- If you haven't lost any games you can sit at two empty tables to wait for opponents; if you've already lost a game you can sit and only one empty table.
- You cannot directly challenge a player to a game in the Survivor room.
Turbo TournamentsTurbo tournaments are run periodically throughout the day in the Turbo-8 room.
To participate simply enter the room when the tournament starts and take a seat at one of the first round tables. Don't hesitate though, the seats fill up quickly. If you miss out, you can still have fun observing the tournament games as you make plans to participate in the next tournament.
Winners of each round are automatically seated at tables in the next round. For example, if you win your round 1 game, ChessJam will assign you to a round 2 table automatically.
Each player has a 10-minute game clock for each game. In the event of a draw, the player with the most time remaining on his clock will be advanced to the next round (or declared the tournament winner if the draw occurs in the championship game).
If you leave a table after ChessJam automatically seats you, you will forfeit that game. (You can, however, switch tables or sides in round 1 until another player sits across from you.)
Crazy GamesThe Crazy Games room on ChessJam is unique. Instead of starting in the standard starting position, in each board in the room is set up in a different position. Some positions are derived from classic games between grandmasters; others are chess variants that are likely new to you.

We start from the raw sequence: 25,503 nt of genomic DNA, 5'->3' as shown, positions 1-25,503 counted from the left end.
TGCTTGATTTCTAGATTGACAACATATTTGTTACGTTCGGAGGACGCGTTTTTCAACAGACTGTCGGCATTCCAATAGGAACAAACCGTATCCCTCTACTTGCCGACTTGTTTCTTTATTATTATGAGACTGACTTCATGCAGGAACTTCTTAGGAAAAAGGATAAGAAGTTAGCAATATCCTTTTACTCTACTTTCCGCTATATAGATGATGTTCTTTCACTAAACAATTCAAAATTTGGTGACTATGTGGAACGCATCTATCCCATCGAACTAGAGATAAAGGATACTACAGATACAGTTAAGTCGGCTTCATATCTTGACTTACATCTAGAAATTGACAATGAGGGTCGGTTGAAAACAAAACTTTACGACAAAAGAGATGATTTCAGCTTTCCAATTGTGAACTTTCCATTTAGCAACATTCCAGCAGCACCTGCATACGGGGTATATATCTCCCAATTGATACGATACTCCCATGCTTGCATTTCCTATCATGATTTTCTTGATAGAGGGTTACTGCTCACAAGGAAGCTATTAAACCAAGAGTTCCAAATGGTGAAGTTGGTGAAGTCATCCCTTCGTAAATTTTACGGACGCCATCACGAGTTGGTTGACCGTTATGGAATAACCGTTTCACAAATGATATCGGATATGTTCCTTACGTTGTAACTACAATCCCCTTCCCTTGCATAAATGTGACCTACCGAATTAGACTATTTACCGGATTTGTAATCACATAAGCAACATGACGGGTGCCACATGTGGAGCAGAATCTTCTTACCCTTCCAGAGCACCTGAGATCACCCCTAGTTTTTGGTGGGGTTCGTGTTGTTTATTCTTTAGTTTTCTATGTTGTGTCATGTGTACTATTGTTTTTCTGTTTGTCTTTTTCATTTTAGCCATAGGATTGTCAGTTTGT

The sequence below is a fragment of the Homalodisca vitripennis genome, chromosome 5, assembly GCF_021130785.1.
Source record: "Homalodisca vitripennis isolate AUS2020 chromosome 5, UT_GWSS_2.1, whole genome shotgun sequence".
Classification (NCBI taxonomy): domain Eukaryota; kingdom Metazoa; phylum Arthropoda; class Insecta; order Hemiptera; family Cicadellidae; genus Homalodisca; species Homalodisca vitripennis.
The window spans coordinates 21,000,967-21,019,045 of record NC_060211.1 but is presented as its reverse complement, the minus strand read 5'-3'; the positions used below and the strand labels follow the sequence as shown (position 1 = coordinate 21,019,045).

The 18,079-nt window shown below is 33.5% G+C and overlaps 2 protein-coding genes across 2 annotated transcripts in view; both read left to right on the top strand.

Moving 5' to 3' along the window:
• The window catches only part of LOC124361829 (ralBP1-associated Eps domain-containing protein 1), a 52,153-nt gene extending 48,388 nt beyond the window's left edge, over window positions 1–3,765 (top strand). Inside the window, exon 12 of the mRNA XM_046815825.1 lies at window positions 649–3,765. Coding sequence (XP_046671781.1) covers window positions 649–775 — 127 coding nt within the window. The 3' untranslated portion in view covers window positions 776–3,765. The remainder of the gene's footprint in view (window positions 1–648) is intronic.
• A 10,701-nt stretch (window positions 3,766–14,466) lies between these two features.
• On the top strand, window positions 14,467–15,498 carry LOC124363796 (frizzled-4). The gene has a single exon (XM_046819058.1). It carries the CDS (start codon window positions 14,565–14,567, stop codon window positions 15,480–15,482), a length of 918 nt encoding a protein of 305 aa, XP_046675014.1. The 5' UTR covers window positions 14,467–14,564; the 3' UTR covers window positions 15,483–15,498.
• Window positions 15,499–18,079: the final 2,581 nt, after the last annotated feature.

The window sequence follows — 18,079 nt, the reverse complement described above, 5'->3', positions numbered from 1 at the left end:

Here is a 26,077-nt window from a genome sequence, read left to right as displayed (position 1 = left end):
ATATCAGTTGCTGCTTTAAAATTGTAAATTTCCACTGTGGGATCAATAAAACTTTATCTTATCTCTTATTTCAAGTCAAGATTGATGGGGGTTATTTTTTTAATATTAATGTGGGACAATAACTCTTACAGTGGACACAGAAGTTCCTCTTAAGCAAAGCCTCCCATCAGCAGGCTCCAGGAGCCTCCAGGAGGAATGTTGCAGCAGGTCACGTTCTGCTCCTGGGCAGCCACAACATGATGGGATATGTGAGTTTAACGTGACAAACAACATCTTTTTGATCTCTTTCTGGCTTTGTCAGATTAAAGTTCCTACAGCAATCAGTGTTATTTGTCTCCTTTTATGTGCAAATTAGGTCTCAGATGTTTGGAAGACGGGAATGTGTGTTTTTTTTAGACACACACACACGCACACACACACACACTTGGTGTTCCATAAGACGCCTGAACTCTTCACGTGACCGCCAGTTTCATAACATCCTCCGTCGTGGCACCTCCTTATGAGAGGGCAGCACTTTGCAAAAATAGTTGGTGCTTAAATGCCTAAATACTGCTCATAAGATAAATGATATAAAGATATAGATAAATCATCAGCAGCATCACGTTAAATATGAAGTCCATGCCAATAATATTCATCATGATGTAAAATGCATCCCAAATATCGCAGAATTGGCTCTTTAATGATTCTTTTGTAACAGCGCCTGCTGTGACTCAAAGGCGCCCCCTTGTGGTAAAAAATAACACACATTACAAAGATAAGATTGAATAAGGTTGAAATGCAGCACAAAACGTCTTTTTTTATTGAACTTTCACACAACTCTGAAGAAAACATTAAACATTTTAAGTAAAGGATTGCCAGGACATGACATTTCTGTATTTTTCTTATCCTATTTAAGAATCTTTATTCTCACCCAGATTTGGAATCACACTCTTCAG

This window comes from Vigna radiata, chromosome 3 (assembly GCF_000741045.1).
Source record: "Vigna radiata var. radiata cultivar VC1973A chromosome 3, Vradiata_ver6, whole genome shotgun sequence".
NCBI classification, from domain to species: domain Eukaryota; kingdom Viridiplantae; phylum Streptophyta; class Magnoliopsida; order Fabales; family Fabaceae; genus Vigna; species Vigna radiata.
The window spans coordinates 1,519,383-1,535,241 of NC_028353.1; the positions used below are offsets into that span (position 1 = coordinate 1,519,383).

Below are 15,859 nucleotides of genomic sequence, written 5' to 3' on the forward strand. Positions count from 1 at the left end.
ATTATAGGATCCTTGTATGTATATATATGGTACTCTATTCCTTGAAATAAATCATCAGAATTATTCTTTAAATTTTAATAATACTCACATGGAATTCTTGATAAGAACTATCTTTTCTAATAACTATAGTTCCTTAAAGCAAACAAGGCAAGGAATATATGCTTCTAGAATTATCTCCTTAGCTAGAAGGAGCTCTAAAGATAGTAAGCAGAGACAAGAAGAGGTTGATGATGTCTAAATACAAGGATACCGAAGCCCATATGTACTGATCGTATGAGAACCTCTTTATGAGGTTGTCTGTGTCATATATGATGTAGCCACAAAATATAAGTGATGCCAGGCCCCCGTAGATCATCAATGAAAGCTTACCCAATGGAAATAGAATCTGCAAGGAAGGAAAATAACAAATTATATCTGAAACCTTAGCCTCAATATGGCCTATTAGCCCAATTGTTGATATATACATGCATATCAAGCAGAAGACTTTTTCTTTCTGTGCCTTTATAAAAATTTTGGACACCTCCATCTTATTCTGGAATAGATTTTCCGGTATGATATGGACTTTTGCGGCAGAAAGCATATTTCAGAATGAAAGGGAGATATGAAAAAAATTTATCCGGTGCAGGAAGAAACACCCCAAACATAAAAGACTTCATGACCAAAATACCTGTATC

Games in this room do not count towards your rating, nor do they count to your overall ChessJam win/loss/draw record. The leader board in the room tracks players' success in Crazy Games only.
Three Robots circulate randomly throughout the room, changing tables every minute.
The Crazy Games room is about having fun and trying new things, so the positions used in the Crazy Room tables will change from time to time. You can even suggest your own starting positions to be included in this room.
Facebook integrationIt is now possible to have ChessJam post your game results to your Facebook wall! First, you need to enable Facebook integration by going to your profile and clicking the Facebook icon. Then click the LOGIN button. You will be prompted for your Facebook login information. NOTE: ChessJam does not store this information. The dialog prompting for the information is generated by Facebook, not ChessJam.
Once you've granted permission for ChessJam to post to your wall, you can post your next game! When the game-over dialog is displayed, you will see an option to post the game to your wall. You can modify the default text that will be displayed.